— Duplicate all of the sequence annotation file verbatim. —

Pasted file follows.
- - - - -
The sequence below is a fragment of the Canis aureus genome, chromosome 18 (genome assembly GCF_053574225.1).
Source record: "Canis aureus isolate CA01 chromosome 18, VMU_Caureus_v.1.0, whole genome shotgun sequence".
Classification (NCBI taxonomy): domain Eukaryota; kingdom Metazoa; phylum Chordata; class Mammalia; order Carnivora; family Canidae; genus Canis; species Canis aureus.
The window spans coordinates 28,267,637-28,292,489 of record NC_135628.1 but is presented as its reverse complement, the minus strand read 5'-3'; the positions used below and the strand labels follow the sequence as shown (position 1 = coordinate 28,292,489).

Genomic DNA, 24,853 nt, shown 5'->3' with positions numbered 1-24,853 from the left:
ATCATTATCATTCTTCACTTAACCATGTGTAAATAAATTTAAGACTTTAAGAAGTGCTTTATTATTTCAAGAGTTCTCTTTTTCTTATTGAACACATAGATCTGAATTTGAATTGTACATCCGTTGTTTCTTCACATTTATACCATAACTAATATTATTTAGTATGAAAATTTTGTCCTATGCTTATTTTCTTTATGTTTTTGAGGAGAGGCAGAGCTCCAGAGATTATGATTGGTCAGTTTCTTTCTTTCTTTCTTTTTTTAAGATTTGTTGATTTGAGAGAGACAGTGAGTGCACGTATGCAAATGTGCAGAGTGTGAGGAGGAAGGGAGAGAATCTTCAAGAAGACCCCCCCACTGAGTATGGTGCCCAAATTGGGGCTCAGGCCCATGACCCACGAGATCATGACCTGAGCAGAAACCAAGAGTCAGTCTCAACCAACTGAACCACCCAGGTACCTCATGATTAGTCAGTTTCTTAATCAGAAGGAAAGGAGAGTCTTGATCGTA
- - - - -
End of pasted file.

The sequence below is a fragment of the Canis aureus genome, chromosome 18 (genome assembly GCF_053574225.1).
Source record: "Canis aureus isolate CA01 chromosome 18, VMU_Caureus_v.1.0, whole genome shotgun sequence".
Classification (NCBI taxonomy): domain Eukaryota; kingdom Metazoa; phylum Chordata; class Mammalia; order Carnivora; family Canidae; genus Canis; species Canis aureus.
The window spans coordinates 28,267,637-28,292,489 of record NC_135628.1 but is presented as its reverse complement, the minus strand read 5'-3'; the positions used below and the strand labels follow the sequence as shown (position 1 = coordinate 28,292,489).

Genomic DNA, 24,853 nt, shown 5'->3' with positions numbered 1-24,853 from the left:
ATCATTATCATTCTTCACTTAACCATGTGTAAATAAATTTAAGACTTTAAGAAGTGCTTTATTATTTCAAGAGTTCTCTTTTTCTTATTGAACACATAGATCTGAATTTGAATTGTACATCCGTTGTTTCTTCACATTTATACCATAACTAATATTATTTAGTATGAAAATTTTGTCCTATGCTTATTTTCTTTATGTTTTTGAGGAGAGGCAGAGCTCCAGAGATTATGATTGGTCAGTTTCTTTCTTTCTTTCTTTTTTTAAGATTTGTTGATTTGAGAGAGACAGTGAGTGCACGTATGCAAATGTGCAGAGTGTGAGGAGGAAGGGAGAGAATCTTCAAGAAGACCCCCCCACTGAGTATGGTGCCCAAATTGGGGCTCAGGCCCATGACCCACGAGATCATGACCTGAGCAGAAACCAAGAGTCAGTCTCAACCAACTGAACCACCCAGGTACCTCATGATTAGTCAGTTTCTTAATCAGAAGGAAAGGAGAGTCTTGATCGTA